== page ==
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invitation to preach; showing now, as these communications did, the probable good effect which the admirable advice of these Rev. Gentlemen had had, in encouraging the chief founders and workers of the Society, to go forward with zeal and discretion.

Copy of the REV. G. HARRIS's Letter to MR. JOHN GREEN. "Glasgow, 26th August, 1834. "MY DEAR SIR,-Your kind invitation has highly gratified me. Sincere is the gratification I should have had, in complying with the flattering request made to me, had it been in my power. But after much consideration, I find it impossible, and must though most unwillingly deny myself the pleasure I should have enjoyed in visiting you. I have no

thing to do with the merits of the question that led to the formation of your Society, but I do most heartily rejoice that it is formed. I pray most fervently for its success. I have long been convinced that such a Society was alone wanted to make the principles of Christian truth and righteousness triumphant in Birmingham. The great results of the Sunday-schools have not yet been seen, nor will they till a place be found where the people can assemble.

"My kind respects to Mr. Corn, and many thanks for his invitation. I hope some day to accept it.

"I beg my kindest respects to the friends who have invited me. Sorry am I to lose the pleasure that I know would have been mine, could I have done as my wishes prompt. Heartily I say, God speed.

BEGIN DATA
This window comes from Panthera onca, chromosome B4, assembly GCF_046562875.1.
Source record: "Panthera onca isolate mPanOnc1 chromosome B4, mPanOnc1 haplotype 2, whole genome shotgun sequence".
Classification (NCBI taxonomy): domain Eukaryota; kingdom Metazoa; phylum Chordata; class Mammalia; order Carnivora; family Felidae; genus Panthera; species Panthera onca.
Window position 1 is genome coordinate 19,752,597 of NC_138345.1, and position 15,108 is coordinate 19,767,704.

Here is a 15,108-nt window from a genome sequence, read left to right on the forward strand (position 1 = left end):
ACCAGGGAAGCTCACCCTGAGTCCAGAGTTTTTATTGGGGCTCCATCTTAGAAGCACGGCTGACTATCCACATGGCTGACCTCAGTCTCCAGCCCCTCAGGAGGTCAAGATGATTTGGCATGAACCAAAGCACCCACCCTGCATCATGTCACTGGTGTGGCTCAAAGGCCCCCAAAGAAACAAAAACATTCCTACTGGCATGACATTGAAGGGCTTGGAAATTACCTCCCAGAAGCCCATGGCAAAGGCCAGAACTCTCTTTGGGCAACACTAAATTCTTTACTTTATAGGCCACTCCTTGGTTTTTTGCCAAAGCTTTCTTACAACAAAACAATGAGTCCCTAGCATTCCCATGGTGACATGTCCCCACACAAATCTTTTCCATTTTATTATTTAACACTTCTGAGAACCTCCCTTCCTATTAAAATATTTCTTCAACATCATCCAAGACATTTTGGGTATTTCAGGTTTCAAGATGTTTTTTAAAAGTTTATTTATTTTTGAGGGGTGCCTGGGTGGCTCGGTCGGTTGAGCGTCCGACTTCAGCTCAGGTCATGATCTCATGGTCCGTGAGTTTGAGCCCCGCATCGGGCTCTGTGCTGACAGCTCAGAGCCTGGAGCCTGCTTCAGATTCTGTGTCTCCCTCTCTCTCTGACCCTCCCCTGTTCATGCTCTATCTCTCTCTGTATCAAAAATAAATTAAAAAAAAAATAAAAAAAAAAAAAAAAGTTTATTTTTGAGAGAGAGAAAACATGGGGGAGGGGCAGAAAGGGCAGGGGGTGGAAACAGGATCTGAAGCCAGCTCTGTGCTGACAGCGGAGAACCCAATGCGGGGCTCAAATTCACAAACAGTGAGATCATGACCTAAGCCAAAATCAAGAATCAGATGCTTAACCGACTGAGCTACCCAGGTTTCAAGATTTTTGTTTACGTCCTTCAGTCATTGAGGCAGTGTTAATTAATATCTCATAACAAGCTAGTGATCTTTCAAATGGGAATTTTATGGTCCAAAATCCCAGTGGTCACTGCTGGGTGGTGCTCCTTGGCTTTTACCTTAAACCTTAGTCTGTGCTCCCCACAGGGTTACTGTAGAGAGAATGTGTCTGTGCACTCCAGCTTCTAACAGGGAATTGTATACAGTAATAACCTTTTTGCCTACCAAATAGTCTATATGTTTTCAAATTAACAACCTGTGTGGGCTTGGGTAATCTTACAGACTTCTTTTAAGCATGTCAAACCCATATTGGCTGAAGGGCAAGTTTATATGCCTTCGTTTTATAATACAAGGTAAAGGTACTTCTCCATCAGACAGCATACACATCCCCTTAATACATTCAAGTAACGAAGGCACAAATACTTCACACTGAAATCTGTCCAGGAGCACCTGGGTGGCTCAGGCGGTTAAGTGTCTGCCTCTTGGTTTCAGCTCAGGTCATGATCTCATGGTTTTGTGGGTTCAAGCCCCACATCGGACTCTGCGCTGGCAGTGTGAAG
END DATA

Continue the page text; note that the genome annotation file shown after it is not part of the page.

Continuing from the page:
"Yours faithfully,


Copy of the Letter addressed to MR. JOHN GREEN, by the REV. JOHN PALMER.

"MY DEAR SIR,—I have been a good deal from home during the last week, and have suffered your letter to overtake your unobeyed directions relative to the hymns left with my sister some days since. Your letter places me in a strait between two duties. I have business at home on the Monday, when you propose having a tea-party; but I must acknowledge, I consider your proposal carries to my mind too much of a duty to be easily resisted. I intend, God be willing, to accept your brother's invitation for Saturday (this day fortnight), of course to stay over Monday; and if it shall appear that my presence can, in any respect, promote the objects of the tea-party, to relinquish all other engagements and stay for that. I approve very much of those teaparties, they give animation to zeal, and serve to extend

good fellowship and Christian feeling. I look on them, much as they are neglected, as the most apostolical of all our Christian institutions-not, to be sure, in the matter provided, but in the spirit promoted.

"I shall endeavour to meet the wishes of your Society, not only on the present, but on all future occasions, as I have a very high veneration for the objects of your Association; but I conjure you to use every exertion to subdue those feelings of rivalry and contention, to which, from circumstances, you stand much exposed, not only from your relative position with other Societies, but from your connections with one another. Believe me, you will preach and recommend your doctrines better in your practice, than in the most learned and ingenious reasoning. Let your motto be Titus ii. 6; and let the last clause of Titus ii. 8, be the principle by which you shall fortify and adorn all your arguments. I have this evening suffered the post to pass. shall, however, try to let you have this in time. Select all the hymns yourselves, except the last one of each service, the numbers of which I shall annex.

"I am, my dear Sir, faithfully yours,

"DUDLEY, Nov. 29, 1834."


The following resolutions and sentiments were then brought before the meeting, which were unanimously passed and severally responded to.